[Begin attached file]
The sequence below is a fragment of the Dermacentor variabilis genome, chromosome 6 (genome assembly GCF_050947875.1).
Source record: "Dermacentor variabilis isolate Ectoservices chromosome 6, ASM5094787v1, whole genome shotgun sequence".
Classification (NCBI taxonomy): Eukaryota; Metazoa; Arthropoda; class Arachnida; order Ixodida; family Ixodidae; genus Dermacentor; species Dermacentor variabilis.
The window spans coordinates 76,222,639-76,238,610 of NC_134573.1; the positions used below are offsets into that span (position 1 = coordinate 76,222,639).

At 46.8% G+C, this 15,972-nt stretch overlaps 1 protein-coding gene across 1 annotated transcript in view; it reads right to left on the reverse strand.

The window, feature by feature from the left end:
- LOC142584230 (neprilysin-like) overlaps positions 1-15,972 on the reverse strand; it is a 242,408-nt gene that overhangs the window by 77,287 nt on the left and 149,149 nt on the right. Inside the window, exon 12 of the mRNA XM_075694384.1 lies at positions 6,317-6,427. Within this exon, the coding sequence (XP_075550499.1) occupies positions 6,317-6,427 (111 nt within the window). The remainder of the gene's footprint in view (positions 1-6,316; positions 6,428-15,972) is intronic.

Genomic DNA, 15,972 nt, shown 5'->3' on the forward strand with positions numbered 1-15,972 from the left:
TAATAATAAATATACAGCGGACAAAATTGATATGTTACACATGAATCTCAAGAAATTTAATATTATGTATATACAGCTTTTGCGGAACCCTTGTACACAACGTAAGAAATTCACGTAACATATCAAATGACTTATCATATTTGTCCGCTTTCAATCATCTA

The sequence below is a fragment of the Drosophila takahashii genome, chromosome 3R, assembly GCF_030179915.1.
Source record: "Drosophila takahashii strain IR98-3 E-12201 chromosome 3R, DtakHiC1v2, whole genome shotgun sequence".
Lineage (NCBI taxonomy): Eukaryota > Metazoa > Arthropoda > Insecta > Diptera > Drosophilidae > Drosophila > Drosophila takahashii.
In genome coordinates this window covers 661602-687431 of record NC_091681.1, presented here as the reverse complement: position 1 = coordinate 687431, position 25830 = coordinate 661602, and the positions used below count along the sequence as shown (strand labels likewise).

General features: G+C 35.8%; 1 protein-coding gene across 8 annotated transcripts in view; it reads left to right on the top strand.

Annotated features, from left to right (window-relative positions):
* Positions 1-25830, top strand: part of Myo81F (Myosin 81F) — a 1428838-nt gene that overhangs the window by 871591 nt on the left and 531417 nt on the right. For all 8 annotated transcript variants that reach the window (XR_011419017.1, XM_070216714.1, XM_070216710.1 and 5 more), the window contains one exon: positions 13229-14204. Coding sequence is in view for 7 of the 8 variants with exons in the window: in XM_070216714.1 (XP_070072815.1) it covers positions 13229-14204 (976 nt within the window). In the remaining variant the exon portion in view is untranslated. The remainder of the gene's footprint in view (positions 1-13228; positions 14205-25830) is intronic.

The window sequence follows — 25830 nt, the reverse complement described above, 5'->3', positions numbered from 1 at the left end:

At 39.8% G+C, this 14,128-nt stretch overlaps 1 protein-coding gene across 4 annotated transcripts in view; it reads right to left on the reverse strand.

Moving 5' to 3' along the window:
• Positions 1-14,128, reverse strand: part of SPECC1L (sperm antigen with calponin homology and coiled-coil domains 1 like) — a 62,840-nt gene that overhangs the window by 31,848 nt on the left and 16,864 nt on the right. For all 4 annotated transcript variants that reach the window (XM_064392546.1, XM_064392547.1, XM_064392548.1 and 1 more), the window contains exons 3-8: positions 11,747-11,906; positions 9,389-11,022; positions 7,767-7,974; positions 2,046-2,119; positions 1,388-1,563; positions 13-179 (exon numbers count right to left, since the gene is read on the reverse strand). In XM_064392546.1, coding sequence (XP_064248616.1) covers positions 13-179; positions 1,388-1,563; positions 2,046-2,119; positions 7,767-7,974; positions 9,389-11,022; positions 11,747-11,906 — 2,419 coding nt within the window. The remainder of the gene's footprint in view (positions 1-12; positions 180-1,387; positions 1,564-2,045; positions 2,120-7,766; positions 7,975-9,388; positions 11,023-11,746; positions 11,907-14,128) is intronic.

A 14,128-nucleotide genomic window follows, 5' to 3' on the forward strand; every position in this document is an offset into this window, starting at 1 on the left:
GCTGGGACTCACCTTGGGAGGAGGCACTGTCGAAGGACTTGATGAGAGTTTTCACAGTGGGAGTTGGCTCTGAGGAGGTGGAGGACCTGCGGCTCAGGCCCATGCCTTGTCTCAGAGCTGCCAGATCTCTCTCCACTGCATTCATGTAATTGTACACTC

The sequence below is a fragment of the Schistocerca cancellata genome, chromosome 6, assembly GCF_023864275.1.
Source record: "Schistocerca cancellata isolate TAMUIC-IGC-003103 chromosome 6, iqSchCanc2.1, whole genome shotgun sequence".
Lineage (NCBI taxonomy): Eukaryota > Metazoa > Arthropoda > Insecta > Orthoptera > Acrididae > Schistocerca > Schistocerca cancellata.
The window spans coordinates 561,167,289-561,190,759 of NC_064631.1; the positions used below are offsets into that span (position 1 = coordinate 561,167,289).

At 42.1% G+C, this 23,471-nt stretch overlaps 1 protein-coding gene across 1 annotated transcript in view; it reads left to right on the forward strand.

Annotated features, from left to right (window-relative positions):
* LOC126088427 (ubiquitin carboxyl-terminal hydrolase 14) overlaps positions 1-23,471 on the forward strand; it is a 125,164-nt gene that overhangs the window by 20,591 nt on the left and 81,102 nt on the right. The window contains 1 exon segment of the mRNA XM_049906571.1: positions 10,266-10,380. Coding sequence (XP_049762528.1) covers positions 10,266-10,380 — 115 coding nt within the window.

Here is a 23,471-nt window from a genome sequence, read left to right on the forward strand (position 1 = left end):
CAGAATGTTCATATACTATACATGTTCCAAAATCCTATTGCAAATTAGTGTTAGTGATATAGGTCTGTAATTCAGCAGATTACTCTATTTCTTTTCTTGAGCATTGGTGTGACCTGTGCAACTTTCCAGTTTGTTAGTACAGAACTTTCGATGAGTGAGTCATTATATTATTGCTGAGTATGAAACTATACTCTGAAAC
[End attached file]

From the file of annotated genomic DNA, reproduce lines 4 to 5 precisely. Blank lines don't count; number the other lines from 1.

The window spans coordinates 76,222,639-76,238,610 of NC_134573.1; the positions used below are offsets into that span (position 1 = coordinate 76,222,639).

At 46.8% G+C, this 15,972-nt stretch overlaps 1 protein-coding gene across 1 annotated transcript in view; it reads right to left on the reverse strand.